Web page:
Novel Insights on (Hiring) Discrimination: Moral Balancing Effects on the Individual-, Policy-, and Observer-Level

Christopher Lennartz*

*Corresponding author for this work

Research output: ThesisDoctoral ThesisThesis 4: defended at external organisation, OU (co-)supervisor, external graduate

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The fields of behavioral ethics and moral psychology have demonstrated the contextual malleability of moral and immoral behavior of people. One particular observation is that people balance moral and immoral behavior on a moment-to-moment base, also referred to as moral balancing. When people engage in moral behavior, their moral self-image increases, which subsequently allows them to engage in immoral behavior (moral licensing). When people engage in immoral behavior, their moral self-image decreases, urging them to subsequently engage in moral behavior (moral cleansing). In this dissertation, we applied these ideas to the domain of discrimination and hiring discrimination in particular. This is particularly novel because current explanations of discrimination mainly focus on stereotypes and preferences of people, but neglect contextual aspects such as the behavioral history of people. First, we assessed moral balancing effects at the individual level. We expected that a previous choice for a candidate with an Arab name in a first selection procedure would increase the chance that a candidate with a Dutch/Belgian name will be selected in the second selection procedure (moral licensing) and vice versa (moral cleansing). Furthermore, we built on
construal level theory and expected that a small spatial distance to the candidate in the second selection procedure (employing for the own team) would generally increase the likelihood that a candidate with a Dutch/Belgian name will be selected and facilitate moral licensing. A large spatial distance (employing for the other team) should lead to the opposite effect and facilitate moral cleansing. In one experimental study, we found the expected moral licensing and cleansing pattern. Moreover, a large distance increased the chances that the candidate with the Arab name was employed and vice versa. Moral cleansing and moral licensing were, however, not dependent on spatial distance. Second, we aimed at lifting the idea of moral licensing to the policy level. More specifically, we investigated whether working for an organization that highlights the successful implementation of a diversity policy can lead to hiring discrimination. We argued that this would particularly be the case when discrimination is ambiguous. That is, when the context allows justification of discriminatory hiring preferences. Moreover, we investigated whether moral self-image variations are a likely explanatory mechanism for this effect and whether the mere presence versus the perceived successfulness of diversity policies is likely to promote moral licensing effects. Results of three studies showed that successful diversity policies increased the moral self-image of employees, which in turn increased discrimination in ambiguous contexts. Third, we took an observer`s perspective on moral licensing effects. We argued that observers evaluating a woman`s gender discrimination claim against an organization would perceive this claim less valid after first reading the organization’s diversity (as opposed to mission) statement. Furthermore, we proposed that enhanced perceptions of organizational morality might explain this effect. In addition, we built on social identity theory to predict that female observers should be less influenced by exposure to particular organizational statements. More specifically, women compared to men would generally perceive the organization accused of discrimination as less moral and the discrimination claim as more valid. Two experimental studies demonstrated that reading a diversity statement subsequently decreased the perceived validity of the woman`s gender discrimination claim which was mediated by perceived morality of the organization. This effect did not depend on observer gender. Yet, female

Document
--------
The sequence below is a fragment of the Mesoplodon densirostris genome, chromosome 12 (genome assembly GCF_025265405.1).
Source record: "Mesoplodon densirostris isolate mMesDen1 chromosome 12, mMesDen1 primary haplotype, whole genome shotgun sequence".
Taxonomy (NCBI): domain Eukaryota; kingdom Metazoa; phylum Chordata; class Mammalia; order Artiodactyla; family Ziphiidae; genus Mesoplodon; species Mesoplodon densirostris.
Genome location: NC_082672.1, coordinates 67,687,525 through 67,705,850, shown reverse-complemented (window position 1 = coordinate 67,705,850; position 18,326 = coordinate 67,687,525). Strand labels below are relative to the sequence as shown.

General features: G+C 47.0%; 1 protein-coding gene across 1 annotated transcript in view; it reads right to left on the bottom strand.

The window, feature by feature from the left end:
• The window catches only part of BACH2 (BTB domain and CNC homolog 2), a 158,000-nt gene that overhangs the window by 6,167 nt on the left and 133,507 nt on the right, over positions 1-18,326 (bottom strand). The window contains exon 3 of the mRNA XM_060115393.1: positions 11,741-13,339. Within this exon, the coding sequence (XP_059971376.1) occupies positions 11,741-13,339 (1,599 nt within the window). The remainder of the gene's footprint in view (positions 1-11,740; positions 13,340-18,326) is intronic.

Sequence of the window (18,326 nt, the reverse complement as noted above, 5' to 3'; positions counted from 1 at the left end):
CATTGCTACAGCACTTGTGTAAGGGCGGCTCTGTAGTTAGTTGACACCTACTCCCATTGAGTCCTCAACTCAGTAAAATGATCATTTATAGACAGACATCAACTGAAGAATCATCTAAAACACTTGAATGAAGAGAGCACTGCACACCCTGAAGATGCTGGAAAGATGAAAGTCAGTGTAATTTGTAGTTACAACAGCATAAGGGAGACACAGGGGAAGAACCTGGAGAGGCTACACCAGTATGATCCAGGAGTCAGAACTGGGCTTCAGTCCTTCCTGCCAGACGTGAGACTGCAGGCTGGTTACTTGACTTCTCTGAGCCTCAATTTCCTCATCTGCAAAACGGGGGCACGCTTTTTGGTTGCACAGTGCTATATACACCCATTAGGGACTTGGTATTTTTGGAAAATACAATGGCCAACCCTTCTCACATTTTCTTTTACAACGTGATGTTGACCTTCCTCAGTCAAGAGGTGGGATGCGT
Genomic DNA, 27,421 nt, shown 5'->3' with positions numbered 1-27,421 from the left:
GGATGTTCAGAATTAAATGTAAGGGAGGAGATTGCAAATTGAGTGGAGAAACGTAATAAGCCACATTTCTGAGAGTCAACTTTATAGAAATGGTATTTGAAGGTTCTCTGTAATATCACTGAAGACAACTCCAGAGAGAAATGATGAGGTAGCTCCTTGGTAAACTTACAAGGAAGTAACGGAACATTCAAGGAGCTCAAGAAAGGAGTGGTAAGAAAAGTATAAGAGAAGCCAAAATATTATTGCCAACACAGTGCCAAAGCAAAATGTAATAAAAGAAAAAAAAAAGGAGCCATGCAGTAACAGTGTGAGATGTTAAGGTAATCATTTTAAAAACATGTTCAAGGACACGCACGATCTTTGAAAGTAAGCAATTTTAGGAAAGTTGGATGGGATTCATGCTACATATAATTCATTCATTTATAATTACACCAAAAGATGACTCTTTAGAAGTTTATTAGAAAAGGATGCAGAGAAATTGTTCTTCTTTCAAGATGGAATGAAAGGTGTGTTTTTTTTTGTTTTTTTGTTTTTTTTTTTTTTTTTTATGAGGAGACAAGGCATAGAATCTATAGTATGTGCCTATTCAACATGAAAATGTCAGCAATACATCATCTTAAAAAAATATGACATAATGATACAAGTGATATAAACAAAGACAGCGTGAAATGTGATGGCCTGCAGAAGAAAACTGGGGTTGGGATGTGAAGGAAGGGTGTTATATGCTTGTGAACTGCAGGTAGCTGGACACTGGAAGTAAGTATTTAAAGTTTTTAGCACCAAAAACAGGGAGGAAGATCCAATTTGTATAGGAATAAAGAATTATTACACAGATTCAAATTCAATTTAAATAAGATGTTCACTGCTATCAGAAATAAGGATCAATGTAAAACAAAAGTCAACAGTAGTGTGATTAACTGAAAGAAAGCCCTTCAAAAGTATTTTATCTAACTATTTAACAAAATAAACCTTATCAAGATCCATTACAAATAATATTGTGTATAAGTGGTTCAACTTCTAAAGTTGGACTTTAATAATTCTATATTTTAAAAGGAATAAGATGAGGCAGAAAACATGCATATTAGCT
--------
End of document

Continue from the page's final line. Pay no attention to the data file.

observers generally perceived the organization as less moral and perceived the claim as more valid.
Original languageEnglish
Awarding Institution
  • KU Leuven
  • Proost, K, Supervisor
  • Brebels, Lieven, Co-supervisor, External person
Award date20 Feb 2020
Publication statusPublished - 20 Feb 2020
Externally publishedYes


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